15 March, 2020 at 7:51 am

Terence TaoAt present, UCLA does not have plans to permanently transition to an online education model; for the spring quarter all classes will be given online, but it is up to each instructor whether to open their course beyond their enrolled UCLA students. In particular there is currently no way for participants not affiliated with UCLA to formally enroll in the course, and some course components (e.g., homework grading) will be restricted to UCLA students enrolled in the course. By the end of the spring quarter there may be more clarity (both with regards to the efficacy of online teaching, and on the state of the coronavirus pandemic) as to how UCLA is to proceed going forward, but at this point there is far too much uncertainty to make any predictions.

15 March, 2020 at 2:10 am

physicslightMr. Tao,

Thank you for sharing this open

It helps in these days to exercise the mind.

Best,

marco

15 March, 2020 at 7:18 am

John Manguala quick library search turns up this expository article about the Waring problem.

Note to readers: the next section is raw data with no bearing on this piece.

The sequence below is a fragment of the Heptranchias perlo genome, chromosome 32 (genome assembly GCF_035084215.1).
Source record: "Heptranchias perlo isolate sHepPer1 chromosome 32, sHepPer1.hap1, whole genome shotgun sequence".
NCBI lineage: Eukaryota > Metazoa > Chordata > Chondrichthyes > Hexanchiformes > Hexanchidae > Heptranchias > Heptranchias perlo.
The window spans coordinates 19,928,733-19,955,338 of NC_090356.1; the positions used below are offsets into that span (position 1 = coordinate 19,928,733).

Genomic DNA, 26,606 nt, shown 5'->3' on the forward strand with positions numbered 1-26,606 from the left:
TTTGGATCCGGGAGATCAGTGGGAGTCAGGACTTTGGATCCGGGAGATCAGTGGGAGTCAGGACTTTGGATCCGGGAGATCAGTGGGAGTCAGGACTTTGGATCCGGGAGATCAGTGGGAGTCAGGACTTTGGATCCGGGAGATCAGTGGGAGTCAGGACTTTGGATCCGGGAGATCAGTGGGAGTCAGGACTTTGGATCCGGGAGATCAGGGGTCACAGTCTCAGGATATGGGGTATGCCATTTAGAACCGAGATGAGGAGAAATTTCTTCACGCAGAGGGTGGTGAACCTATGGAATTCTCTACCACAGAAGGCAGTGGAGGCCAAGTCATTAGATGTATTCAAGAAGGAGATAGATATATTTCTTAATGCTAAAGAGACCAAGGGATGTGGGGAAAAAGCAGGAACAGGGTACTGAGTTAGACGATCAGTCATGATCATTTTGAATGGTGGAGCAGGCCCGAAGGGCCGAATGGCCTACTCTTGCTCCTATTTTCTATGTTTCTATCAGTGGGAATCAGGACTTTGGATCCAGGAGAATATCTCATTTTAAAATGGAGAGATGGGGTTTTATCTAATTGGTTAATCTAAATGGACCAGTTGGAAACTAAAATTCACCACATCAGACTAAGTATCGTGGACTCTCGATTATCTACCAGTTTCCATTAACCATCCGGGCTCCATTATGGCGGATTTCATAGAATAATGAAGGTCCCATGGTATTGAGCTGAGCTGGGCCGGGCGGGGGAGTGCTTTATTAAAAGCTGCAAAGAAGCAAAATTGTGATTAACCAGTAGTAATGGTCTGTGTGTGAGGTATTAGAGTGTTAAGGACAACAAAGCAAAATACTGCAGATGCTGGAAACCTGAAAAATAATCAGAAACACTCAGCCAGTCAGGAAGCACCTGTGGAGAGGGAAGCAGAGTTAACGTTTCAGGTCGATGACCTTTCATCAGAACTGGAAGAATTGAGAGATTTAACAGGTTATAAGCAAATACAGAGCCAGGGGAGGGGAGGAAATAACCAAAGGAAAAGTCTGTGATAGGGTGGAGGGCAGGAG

https://arxiv.org/abs/1707.00119

There are also some nice – rather technical – articles by Jean Bourgain.

https://arxiv.org/abs/1604.06032

How do we pass between discrete statements over to statements over ? Any time we used symbols like “” or these were certainly limits of some other process.

15 March, 2020 at 8:13 am

Xinwu YangDear Prof. Tao,

I haven’t studied too much about the topics in the prerequisite (i.e. M247A); I did some graduate real analysis before, and we finished Chapter 1-7 in Folland and a bit of distribution theory. I am afraid that they are not enough. Could you help suggest some notes/book/reading for me to get more preparation for M247B? I searched online and found that you also wrote some notes for M247A (https://www.math.ucla.edu/~tao/247a.1.06f/), is it enough for your M247B?

15 March, 2020 at 9:52 am